Communities Secretary Robert Jenrick has decided to “call in” a controversial application for a new coal mine near Whitehaven, his department has announced.
In a letter to Cumbria County Council, the Ministry for Housing, Communities and Local Government (MHCLG) said Mr Jenrick believed the application had raised issues of “more than local importance”.
It said that he had decided that a public inquiry should be held to explore the arguments put forward by both supporters and opponents of the proposal by West Cumbria Mining.
“There are occasions when it is appropriate for Secretary of State to use his call-in powers, and he considers that this application should be called in for his own determination,” the letter said.
The announcement was welcomed by the environment campaigners, who warned that it would have undermined the Government’s green credentials as it prepared to host the Cop26 international climate change summit in Glasgow later this year.
Friends of the Earth climate campaigner Tony Bosworth said it was “a startling, but very welcome U-turn by the Government”.
He added: “Planning permission must be refused: ending coal use, whether for power generation or for industry, is crucial for facing down the climate emergency.
“It was not possible for the Government to maintain, as it claimed only two months ago, that this was just a matter of local importance and the decision will now rightly be taken at national level.”
The announcement came after the council said last month it would reconsider the application by West Cumbria Mining to mine for coking coal for use in steel production.
The move prompted the company to declare last week that it was lodging papers with the High Court to commence judicial review proceedings.
In its letter, the MHCLG noted the application had first been submitted in 2017 and had already been considered three times by the council’s planning committee without it reaching a final outcome.
It said that in taking his decision, Mr Jenrick had taken into account the latest recommendations of the Climate Change Committee for the sixth carbon budget which will set legal limits for emissions between 2033 and 2037.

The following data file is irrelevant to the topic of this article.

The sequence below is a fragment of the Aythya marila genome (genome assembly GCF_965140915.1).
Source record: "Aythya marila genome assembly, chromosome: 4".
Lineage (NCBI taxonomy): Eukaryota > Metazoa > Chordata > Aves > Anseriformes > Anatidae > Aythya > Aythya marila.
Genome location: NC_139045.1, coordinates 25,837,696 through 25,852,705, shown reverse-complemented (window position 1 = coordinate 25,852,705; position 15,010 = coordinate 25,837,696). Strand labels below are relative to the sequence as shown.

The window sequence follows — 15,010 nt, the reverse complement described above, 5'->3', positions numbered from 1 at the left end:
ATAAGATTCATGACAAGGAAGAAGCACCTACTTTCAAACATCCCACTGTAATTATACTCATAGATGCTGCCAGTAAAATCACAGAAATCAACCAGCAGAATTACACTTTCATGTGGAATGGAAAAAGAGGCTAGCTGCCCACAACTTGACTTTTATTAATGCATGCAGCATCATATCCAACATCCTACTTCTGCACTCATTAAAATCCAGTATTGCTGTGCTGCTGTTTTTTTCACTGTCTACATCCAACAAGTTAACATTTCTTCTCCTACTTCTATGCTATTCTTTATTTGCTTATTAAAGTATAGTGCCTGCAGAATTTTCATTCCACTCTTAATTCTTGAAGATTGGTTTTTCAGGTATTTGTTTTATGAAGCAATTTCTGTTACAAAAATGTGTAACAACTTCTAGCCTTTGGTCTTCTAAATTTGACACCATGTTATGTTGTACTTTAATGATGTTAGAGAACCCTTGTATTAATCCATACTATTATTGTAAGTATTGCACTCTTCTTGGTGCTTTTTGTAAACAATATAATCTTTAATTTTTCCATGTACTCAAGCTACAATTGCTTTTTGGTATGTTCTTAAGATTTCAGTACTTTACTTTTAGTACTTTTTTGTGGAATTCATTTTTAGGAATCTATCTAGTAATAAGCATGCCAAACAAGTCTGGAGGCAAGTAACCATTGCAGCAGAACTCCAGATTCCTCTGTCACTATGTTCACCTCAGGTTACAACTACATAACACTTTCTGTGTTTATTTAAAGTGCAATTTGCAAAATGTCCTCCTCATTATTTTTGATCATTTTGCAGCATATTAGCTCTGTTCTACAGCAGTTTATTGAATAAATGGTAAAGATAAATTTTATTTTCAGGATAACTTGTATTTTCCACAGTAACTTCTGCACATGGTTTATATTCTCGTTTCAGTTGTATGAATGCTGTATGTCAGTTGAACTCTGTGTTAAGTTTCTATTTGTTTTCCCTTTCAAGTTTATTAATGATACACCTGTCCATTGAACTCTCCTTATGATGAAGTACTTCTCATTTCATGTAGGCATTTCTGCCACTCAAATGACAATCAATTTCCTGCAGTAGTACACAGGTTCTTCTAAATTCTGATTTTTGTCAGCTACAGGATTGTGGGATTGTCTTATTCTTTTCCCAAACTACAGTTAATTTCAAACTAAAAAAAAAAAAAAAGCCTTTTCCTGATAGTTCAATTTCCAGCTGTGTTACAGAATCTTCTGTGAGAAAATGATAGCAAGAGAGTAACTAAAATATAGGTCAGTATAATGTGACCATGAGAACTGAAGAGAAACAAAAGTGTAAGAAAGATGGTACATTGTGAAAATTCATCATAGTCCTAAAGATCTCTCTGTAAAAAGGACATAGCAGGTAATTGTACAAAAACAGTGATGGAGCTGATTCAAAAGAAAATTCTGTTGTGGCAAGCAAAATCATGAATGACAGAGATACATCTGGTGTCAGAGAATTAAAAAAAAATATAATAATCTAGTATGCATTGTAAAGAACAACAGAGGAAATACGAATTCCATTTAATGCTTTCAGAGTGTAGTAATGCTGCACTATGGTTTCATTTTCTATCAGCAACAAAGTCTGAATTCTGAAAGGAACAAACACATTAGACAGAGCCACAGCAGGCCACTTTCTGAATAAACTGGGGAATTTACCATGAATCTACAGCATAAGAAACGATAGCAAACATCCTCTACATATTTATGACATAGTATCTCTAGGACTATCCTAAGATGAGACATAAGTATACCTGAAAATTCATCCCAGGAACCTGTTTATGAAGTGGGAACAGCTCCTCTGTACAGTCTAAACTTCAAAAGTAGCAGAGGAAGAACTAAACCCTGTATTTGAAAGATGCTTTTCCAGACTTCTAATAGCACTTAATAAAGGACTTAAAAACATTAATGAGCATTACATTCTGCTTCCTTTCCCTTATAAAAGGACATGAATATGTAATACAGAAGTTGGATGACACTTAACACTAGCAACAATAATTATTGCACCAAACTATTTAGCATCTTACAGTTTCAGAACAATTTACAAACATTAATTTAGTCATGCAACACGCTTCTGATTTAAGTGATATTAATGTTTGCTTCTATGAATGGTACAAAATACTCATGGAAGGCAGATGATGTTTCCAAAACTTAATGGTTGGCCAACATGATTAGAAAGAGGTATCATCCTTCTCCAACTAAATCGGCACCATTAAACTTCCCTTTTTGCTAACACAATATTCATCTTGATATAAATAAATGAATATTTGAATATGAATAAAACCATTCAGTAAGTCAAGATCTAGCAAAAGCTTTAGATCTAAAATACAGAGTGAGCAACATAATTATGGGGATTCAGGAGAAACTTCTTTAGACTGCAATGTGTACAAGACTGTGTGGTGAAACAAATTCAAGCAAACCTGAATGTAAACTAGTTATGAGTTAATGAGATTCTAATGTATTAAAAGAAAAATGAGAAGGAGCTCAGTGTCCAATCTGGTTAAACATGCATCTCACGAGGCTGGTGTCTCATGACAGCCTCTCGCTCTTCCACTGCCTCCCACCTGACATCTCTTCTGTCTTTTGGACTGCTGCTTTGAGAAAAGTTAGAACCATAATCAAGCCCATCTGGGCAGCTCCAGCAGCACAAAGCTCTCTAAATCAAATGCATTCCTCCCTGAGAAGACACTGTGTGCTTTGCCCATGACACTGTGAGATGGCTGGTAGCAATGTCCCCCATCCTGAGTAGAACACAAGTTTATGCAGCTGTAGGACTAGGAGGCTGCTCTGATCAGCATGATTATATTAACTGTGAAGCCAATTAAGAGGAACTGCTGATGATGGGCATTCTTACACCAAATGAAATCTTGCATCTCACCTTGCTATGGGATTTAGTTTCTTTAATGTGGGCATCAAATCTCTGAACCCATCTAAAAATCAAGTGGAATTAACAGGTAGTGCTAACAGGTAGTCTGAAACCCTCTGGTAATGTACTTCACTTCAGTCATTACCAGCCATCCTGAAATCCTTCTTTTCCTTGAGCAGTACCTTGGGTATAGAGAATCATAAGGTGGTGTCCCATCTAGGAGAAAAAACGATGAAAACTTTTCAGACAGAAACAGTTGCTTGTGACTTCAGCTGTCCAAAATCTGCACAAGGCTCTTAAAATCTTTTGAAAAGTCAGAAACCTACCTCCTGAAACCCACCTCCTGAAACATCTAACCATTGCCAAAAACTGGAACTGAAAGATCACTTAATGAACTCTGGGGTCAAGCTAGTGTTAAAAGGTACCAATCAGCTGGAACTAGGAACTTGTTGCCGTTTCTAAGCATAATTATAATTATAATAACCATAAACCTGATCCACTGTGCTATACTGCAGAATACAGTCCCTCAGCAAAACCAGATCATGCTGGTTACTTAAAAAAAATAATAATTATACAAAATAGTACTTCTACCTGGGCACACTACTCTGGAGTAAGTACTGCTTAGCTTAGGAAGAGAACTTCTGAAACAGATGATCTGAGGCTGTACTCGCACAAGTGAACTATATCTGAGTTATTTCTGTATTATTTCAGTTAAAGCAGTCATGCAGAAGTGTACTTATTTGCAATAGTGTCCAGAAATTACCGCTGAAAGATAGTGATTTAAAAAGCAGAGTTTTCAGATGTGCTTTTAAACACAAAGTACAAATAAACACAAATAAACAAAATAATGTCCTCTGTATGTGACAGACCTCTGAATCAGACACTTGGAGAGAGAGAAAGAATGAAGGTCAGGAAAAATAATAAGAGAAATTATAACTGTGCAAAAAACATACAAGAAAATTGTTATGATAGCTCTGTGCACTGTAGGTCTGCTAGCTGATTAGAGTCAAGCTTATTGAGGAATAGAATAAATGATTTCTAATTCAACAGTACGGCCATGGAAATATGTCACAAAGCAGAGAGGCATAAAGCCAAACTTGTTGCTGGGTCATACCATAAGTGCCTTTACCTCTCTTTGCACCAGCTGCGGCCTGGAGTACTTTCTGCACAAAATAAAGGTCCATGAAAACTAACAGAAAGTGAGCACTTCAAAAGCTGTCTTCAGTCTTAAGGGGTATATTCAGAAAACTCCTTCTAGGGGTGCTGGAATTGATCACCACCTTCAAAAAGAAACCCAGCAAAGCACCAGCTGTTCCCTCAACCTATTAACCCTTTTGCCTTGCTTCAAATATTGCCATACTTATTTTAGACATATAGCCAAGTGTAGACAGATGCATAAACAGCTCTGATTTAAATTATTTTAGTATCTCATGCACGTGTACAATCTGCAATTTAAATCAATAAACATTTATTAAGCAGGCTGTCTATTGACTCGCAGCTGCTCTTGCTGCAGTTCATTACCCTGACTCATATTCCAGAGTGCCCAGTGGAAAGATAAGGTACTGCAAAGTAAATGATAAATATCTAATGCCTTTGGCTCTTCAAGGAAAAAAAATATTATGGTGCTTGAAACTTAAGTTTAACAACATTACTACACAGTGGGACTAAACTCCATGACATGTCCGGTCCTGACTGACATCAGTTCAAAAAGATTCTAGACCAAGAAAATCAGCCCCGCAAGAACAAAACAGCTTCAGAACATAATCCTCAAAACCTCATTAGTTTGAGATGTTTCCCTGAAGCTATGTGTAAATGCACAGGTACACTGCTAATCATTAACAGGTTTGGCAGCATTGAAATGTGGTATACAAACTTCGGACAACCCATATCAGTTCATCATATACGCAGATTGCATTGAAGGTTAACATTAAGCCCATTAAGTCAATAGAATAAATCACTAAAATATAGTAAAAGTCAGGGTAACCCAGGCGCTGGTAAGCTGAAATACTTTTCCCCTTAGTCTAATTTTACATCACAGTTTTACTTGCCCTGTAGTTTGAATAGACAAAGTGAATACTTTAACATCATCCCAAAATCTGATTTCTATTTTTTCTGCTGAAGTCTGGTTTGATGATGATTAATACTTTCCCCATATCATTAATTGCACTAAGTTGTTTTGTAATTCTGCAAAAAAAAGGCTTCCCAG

“The Secretary of State recognises that proponents and opponents take different positions on that matter, and considers that this should be explored during a public inquiry. Furthermore controversy about the application has increased,” the letter said.
“Overall the Secretary of State considers that this application raises planning issues of more than local importance, and further considers that the limbs of the call-in policy relating to potential conflict with national policies … and substantial cross-boundary or national controversy are satisfied.”
For Labour, shadow business secretary Ed Miliband said ministers had been forced to act following months of pressure.
“The truth is that this mine is terrible for our fight against climate change, won’t help our steel industry and won’t create secure jobs,” he said.
“The saga of this mine is a symptom of a Government that isn’t serious about its climate ambitions and refuses to invest at scale in a green future to provide the jobs that workers have a right to expect.”
Liberal Democrat environment spokesman Tim Farron said allowing the mine to go ahead would be would be “an almighty backwards step” in the fight against climate change.
“In the year that Britain hosts Cop26, it is blindingly obvious that we won’t be taken seriously on the world stage with this coal mine hanging round our neck. I hope this public inquiry leads to these plans finally being axed,” he said.
Greenpeace UK’s chief scientist Doug Parr said it should never have taken ministers so long to act as the case for the mine was “untenable from the start”.
He said: “The Government may have just about saved its blushes, so long as the mine is canned.
“But with plans still to expand airports and a green homes programme left in ruins, there’s a long way to go before Boris Johnson can truly have the full credibility required of a man hosting vital climate talks later this year.”